Tuesday, 13 November 2012

"Facebook is the new parish hall"

A meeting between the US Bishops and Catholic bloggers has produced some interesting results so far.

One statistic that has been bandied around is that, in the USA, less than 5% of Catholics read Catholic blogs.

Hmm...that figure seems depressingly small....except that, in the US you have something like 77 million Catholics which means over 3.8 million of them read the blogs....can that be right?
Apply that to the UK with 5 million Catholics and you have 250,000 blog readers.

Well, all I can say is that they have not found their way to this blog.

But this meeting of minds with reference to the new communications technologies is incredibly, vitally important.

Firstly, a gold star to the US Bishops who went along with this meeting and, secondly another "well done" for
coming to terms with what is undoubtedly going to be the new means of evangelisation.

Imagine for one nano second that you are back in the 15th century and that you are witnessing the first book rolling off William Caxton's press - mass production of the written word, a new world of learning opening up for millions.
Well, multiply that impression by, say, several hundred millions and you have a crude idea of the enormity of the social media and how it may be used as a force for good.

I can imagine a world of nearly 4 million blog readers in the USA where, it has to be said, many of the blogs are of a high academic standard.
But I cannot reconcile a figure of 250,000 blog readers for the UK.

More like 2,500 I suspect. And that only goes to show that British bloggers (or, rather, readers) are a bit behind with things.

If our Bishops decided that it would be a good thing to emulate the Baltimore meeting, what format would it take?

Do many of them even know what a blog is? I suspect some might even go along with the priest that emailed me about 18 months ago stating that, in his opinion, all Catholic bloggers should be jailed.

But they would do well to look west and observe the goings on there.

The internet is a potent tool and blogging will, in the future, be a force that will bring down governments; ignore it at your peril.

As one famous American blogger, Mary De Turris Poust, put it: "Facebook is the new parish hall"

If any parish priest reading this (unlikely I know) is not already on Facebook - Carpe Diem!

A report on the US Bishop meets Blogger event is here.....



  1. Well Richard, could be that if a comment disagrees with the blogger it gets deleted or attached to the wrong blog thus taking it out of context. Hardly a basis for open discussion. Sound familiar?

  2. I really don't do any blogging any more but when I did you'd be surprised how many people in my parish were aware of it. I got comments and questions all the time when we saw each other. The same was true for people in the town I live near. Blogging has a measurable impact here in the States, especially among traditional/conservative Catholics.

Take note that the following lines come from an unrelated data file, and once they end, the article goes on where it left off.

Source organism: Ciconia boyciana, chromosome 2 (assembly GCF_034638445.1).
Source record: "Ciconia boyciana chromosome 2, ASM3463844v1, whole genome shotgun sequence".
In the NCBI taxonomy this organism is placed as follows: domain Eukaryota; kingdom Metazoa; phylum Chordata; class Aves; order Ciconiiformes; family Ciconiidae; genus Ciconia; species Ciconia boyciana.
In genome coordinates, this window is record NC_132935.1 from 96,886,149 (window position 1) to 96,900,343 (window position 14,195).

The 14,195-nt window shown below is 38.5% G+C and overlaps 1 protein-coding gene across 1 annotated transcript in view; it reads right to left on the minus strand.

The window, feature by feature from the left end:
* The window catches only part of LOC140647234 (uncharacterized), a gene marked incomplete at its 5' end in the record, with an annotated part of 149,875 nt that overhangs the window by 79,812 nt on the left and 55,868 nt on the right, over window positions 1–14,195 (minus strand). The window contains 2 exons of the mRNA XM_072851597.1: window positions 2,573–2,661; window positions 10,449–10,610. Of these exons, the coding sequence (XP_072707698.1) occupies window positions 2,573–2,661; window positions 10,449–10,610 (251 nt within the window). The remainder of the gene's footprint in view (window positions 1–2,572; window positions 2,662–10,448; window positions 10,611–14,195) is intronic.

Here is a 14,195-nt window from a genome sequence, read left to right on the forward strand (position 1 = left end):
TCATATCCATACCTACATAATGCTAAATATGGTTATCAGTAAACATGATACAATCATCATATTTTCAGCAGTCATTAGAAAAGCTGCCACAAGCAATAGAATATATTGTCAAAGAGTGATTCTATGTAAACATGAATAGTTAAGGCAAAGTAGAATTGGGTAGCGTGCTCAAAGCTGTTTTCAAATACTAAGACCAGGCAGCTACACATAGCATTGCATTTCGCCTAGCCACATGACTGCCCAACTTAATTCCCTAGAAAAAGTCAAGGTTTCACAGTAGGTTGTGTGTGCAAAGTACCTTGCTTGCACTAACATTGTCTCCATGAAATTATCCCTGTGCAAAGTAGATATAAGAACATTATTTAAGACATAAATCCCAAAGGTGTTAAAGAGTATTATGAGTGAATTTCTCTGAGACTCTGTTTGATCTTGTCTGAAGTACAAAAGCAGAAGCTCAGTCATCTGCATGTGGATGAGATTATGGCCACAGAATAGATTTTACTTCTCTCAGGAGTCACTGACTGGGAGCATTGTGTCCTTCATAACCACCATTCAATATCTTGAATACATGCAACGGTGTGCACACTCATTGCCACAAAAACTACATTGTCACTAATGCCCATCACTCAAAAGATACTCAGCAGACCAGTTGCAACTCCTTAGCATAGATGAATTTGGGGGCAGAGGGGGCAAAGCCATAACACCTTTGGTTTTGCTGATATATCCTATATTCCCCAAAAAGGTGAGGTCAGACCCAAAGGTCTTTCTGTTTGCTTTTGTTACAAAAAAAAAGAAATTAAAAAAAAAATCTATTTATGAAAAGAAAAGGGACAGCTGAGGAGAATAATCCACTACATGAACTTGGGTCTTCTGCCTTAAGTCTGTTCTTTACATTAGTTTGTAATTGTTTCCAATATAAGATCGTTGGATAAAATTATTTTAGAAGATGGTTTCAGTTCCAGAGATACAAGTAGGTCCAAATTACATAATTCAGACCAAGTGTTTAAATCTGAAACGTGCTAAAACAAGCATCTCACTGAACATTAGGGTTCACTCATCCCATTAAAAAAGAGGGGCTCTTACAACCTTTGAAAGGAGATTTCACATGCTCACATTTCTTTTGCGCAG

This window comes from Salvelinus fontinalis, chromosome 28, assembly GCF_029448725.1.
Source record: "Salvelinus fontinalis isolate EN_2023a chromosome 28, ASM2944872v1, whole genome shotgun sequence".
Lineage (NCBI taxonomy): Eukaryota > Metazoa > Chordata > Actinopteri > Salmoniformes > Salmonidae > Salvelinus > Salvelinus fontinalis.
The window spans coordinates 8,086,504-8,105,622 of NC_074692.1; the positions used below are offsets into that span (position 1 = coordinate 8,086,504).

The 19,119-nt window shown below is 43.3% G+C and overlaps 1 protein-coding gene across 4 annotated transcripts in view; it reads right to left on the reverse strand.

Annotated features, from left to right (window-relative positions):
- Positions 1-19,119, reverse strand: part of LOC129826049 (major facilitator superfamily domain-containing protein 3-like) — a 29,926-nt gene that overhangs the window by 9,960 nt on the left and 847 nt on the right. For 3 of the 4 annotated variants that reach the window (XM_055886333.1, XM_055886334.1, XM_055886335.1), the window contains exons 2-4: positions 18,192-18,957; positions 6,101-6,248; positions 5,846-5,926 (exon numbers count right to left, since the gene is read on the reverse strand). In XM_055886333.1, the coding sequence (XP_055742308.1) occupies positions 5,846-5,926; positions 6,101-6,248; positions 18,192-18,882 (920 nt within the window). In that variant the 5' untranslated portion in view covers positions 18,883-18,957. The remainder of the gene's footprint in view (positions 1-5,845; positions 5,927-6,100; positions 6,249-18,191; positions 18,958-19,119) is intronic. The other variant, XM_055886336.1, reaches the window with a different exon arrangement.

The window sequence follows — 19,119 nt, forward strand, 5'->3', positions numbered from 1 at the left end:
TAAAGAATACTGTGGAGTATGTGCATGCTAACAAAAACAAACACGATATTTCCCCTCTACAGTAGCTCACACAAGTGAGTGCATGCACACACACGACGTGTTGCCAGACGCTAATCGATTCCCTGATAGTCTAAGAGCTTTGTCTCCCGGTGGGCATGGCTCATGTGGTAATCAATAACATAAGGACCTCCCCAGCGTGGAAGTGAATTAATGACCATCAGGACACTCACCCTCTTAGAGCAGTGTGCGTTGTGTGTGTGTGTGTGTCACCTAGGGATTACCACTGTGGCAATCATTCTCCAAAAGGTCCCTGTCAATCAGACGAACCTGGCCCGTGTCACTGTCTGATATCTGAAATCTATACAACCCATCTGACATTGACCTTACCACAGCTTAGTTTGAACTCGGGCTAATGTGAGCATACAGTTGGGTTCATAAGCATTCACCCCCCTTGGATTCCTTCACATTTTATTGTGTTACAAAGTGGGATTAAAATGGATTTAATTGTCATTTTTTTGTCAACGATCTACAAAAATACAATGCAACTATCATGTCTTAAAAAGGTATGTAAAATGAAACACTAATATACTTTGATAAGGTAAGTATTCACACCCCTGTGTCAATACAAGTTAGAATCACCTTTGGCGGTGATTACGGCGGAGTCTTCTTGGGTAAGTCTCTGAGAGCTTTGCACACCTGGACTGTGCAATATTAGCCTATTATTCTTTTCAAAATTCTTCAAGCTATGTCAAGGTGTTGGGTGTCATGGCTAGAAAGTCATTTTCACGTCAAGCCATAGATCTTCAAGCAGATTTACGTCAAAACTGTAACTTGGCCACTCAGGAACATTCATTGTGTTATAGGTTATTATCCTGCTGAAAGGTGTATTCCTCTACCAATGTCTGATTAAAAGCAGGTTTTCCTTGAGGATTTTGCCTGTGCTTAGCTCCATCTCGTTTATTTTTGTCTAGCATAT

3. Anonymous, no, it doesn't sound familiar. I, along with many other bloggers, have a policy of removing all anonymous comments.
    Stick a name on your comment or, even a pseudonym and it stays in place provided that it's not abusive.


  4. Catawissa, yes I miss your blog and, yes I am sure that holds true for the States. Not in the UK though, don't know why really, it needs addressing. Richard

  5. If any parish priest reading this (unlikely I know) is not already on Facebook - Carpe Diem!

    Meet the unlikely priest. I am an associate in a large semi-rural parish. I have two (actually three) websites, AND I ALSO have a Facebook page, ROMAN CATHOLIC HOMILIES.

  6. There are too many bloggers and no impramaturs. We need to read authentic documents. FB is unmanageable, it has far too many meaningless entries. Computers were originally designed to save us time. The social media devices are time bandits.

  7. Do you find any irony in the fact that you are reading AND commenting on a blog, anonymous?

  8. I do love the 'net for the 'blogs (such as this excellent one), news, weather, and easy of writing to friends, but I'll skip the MySpaceFaceBook thing, at least for now. They are fashionable, and I refuse to be fashionable.

    - Mack in Texas

  9. I'm with you, Mack. I do have a Facebook account but only friends that I actually know are my friends on it. We all use it mostly for talking politics, religion and just keeping up. I've renewed some old and valued friendships with people I haven't seen in a long, long time.

  10. I've just been disowned by my cousin's daughter in America who had me down as 'family' up to yesterday because I dared to 'write on her facebook wall' a link to obama and his PP funding friends
    and this great Catholic sista at http://www.catholicsistas.com/2012/06/21/a-war-of-words-the-hhs-mandate/

    My relative is over the moon to have been 'talking' on the phone to her hero along with 30,000 others who he was 'thanking' for their volunteer support to re-elect him. She's very upset with employers who reject giving to the HHS mandate, thereby 'preventing poor people from getting health care'.

    Not only do liberals like her and most of my family in North America and Ireland not know the other side of the story, they do everything they can to make sure they never know! So much for dialogue.

    Prayer is the only answer. My recent experience with Catholic laity and clergy in the UK leads me to the same conclusion. There's no real heart to stand up for Catholic teaching on life issues. One could get very bitter - prayer is the only answer!


  11. Fr Larry, please come to the UK and speak to our priests.God bless. Thank you Mack, Catawissa and Epsilon - I would add 'action' as well as prayer.